The current protests in the Ahwaz region are due in large part to the feeling that, after decades of the Iranian regime attempting to forcibly assimilate the Ahwazi people through the suppression of language, cultural identity and the denial of access to the economy, the regime has opened a new phase in its war against the Ahwazi people, namely the denial of water.
Most Ahwazis now believe that the regime is deliberately damming and diverting the region’s rivers, transferring their waters to ethnically Persian areas of Iran, in order to destroy the Ahwazi people’s ability to survive on their land. The people have seen thousands of acres of farmlands turned to barren desert and their vast marshlands reduced and heavily polluted, with barely any marine life left. The only conclusion left to many is that the Iranian regime is embarking on a renewed strategy of demographic engineering in order to ensure its continued iron grip over a portion of territory vital to its own survival. This is ethnocide by any other name. Even those Western media who do mention the water shortages talk about climate change, but not about the regime’s very deliberate redirection of water resources.
As noted, this is not the first time that Iran’s central government has attempted to forcibly change the demographic character of the ethnic minority regions. For example, in 1963, the Shah’s regime instated “Land Reform” legislation, through which it confiscated more than half of Ahwazis’ agricultural lands, which were turned over to ethnically Persian settlers and military institutions. This led to the mass displacement of tens of thousands of Ahwazis from rural areas of the region.
Moreover, there is strong evidence that the regime is currently orchestrating a new policy to confiscate agricultural lands and displace many of the remaining Ahwazi farmers. A top-secret letter was written by the former Iranian Vice President Seyed Mohammad-Ali Abtahi in 2005 outlined a plan to change the demographic composition of Ahwaz from predominantly Arab to mainly Persian. The leaking of Abtahi’s letter leading to a popular uprising unprecedented in scope, which engulfed the entire Ahwaz region.
Iran has only two navigable rivers—one of which, the Karun River, runs through the length of the Ahwaz region. This river comprises about 33% of Iran’s total water resources. The Iranian regime’s damming of the river upstream has diverted much of its water to ethnically Persian provinces in the country’s interior.
Despite more than 90% of the major oil and gas deposits in Iran being located within the Ahwaz region, the Ahwazi Arabs continue to be one of the poorest, most resource-starved communities in Iran. The Balochi community likely the only one poorer and more disenfranchised than the Ahwazis.
As if these problems were not enough, the Darkhovin Nuclear Power Plant is being built in the Ahwaz region, along the Karun river. The Ahwazi people already suffering from poor health related to pollution and environmental degradation due to Iran’s unregulated petrochemical industry in the region. It is very concerning that the Ahwazi people could now be subjected to radioactive contamination.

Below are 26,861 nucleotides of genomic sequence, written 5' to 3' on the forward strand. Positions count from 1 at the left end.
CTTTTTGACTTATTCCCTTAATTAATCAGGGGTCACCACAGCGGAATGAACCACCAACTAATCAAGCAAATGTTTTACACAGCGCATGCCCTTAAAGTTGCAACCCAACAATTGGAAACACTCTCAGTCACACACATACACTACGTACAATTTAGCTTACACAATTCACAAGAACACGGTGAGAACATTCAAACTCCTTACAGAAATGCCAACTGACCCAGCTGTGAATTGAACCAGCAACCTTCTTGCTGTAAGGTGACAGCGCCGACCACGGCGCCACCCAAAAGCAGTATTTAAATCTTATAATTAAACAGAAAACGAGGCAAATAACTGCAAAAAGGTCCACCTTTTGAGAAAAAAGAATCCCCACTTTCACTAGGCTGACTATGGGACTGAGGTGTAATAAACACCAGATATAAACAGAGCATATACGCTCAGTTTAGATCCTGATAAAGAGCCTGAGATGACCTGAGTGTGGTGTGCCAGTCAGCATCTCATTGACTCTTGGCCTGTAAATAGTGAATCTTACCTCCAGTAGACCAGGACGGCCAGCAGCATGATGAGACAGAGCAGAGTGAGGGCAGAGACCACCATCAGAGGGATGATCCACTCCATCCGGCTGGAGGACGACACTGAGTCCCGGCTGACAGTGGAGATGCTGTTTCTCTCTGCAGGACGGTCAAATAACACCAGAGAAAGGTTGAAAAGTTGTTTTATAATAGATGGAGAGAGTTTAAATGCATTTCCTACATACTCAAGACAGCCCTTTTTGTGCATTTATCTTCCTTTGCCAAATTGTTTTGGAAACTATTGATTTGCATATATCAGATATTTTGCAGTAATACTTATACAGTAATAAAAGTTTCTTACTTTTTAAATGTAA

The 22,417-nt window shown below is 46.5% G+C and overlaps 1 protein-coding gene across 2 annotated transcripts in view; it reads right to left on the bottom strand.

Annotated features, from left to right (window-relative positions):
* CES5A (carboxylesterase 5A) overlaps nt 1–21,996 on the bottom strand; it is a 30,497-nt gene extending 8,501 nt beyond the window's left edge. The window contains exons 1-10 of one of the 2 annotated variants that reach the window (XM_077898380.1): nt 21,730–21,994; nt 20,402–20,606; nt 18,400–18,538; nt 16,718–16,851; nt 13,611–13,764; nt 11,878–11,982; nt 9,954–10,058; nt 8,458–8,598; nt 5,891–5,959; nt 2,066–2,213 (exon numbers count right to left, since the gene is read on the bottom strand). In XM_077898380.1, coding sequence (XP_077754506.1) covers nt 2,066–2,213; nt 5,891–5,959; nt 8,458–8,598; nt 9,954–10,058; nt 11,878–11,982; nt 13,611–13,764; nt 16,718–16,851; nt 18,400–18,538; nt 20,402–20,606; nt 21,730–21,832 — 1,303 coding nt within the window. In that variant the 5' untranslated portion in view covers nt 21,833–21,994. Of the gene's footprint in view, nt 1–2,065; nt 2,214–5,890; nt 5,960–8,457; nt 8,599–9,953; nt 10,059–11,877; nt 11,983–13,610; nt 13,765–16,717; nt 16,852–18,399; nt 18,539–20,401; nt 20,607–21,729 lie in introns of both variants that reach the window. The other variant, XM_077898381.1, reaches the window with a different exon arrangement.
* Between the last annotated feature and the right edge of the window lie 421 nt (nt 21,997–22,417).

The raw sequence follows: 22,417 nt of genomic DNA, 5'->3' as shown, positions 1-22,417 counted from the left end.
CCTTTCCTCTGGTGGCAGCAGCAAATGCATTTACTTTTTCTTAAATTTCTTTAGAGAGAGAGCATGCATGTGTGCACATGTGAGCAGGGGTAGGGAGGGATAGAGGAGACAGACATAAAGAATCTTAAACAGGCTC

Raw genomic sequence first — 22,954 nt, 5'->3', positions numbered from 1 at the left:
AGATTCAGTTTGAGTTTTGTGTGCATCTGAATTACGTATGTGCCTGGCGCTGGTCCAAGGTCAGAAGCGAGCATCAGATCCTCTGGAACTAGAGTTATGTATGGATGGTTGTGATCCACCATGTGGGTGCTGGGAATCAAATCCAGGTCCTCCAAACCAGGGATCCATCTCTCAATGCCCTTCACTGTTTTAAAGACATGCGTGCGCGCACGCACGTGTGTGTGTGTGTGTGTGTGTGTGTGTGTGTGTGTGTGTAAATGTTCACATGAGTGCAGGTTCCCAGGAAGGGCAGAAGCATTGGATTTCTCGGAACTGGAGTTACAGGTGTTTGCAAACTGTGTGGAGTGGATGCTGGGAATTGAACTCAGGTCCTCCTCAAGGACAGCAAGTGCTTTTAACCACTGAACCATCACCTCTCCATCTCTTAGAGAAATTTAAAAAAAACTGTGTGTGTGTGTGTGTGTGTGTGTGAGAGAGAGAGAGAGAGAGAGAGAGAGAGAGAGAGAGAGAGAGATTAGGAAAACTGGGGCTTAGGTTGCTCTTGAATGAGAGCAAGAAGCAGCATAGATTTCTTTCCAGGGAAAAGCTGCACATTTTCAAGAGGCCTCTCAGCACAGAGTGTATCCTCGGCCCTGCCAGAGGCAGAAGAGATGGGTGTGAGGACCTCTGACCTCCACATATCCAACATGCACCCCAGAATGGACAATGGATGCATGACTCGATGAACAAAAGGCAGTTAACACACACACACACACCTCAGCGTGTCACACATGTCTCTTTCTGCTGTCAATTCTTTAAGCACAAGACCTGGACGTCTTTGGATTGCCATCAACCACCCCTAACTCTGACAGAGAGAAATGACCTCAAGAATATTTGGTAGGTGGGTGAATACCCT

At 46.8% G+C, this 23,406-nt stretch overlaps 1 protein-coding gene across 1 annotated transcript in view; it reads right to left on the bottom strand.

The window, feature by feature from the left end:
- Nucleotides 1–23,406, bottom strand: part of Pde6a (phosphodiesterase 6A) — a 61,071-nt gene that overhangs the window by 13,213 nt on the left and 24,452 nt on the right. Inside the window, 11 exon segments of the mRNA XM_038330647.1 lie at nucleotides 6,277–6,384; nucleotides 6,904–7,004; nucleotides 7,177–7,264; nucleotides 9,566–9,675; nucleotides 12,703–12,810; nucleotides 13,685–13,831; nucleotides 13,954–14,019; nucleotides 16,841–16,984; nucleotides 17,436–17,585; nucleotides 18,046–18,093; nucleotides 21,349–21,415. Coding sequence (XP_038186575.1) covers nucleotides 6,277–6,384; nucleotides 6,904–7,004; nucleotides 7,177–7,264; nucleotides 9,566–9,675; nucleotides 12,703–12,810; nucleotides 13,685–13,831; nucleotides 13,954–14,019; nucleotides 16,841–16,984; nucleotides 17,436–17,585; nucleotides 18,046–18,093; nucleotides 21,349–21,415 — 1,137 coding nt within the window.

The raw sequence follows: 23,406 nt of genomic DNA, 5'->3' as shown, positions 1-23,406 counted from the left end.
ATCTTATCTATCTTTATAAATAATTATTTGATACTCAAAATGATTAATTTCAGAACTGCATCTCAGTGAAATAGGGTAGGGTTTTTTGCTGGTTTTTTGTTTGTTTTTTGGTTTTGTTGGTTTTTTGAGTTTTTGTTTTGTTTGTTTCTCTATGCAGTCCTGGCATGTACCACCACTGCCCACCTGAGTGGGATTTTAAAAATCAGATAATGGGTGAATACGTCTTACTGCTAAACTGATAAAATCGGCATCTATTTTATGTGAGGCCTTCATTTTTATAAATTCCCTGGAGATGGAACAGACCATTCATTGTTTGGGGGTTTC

After more than a month of protests, the regime’s crackdown on the Ahwazi community is still continuing. Over 2.000 Ahwazi Arab protesters are reported arrested; 12 Ahwazi protesters have been confirmed shot to death so far. The regime has refused to hand over the bodies of the protesters to their families, burying them without notifying their loved ones or telling them where they’re buried. The regime also deployed vast numbers of heavily armed troops, Revolutionary Guard personnel and Basiji militiamen. Even Iraqi paramilitary “Popular Mobilization Forces” have crossed the border to help put down the protest movement. Reports of tanks and armored vehicles in the streets have emerged, despite an attempt by the regime to create a communications and internet blackout in the Ahwaz region.
Widespread protests in solidarity with Ahwaz have also spread to other areas of Iran, with demonstrators taking to the streets and chanting anti-regime slogans in Tabriz, Urmia, and Meshgin Shahr in the predominantly Azeribajani northwest of the country. Minority communities across Iran are developing a heightened sense of their own identity.
The Iranian regime has embarked on a campaign of extrajudicial killings of Ahwazi dissidents abroad, targeting and sometimes successfully assassinating those living in exile in Europe and in North America. Thus, Western powers attempt to negotiate a return to the nuclear deal with the Iranian regime, the question of the West’s commitment to human rights and democracy abroad will be sorely tested when it comes to the Ahwaz question.
If the US and the EU are truly serious about their commitment to these principles, a review of Tehran’s campaign against the Ahwazi community and the other minority communities needs to be part of the negotiations. Demanding a democratic Iran is not a Washington-directed “regime change,” as some Western supporters of the current Iranian regime contend. It is the just demand of communities like the Ahwaz that suffer disproportionately under the current system, which is predicated on structural racism, and ethnic supremacy. Without a consensus on how to provide human, political and economic rights to the Ahwaz people and the other minority communities in Iran, the country’s demographics will be a ticking time-bomb, that could ultimately be the downfall of the current regime in Tehran, long before any meaningful Western intervention can take place.
Rahim Hamid is an Ahwazi author, freelance journalist and human rights advocate. He tweets at @Samireza42.
This story and photo first appeared Sept. 15 on the website of the Dur Untash Studies Centre, Toronto.
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Reprinted by CounterVortex, Sept. 16, 2021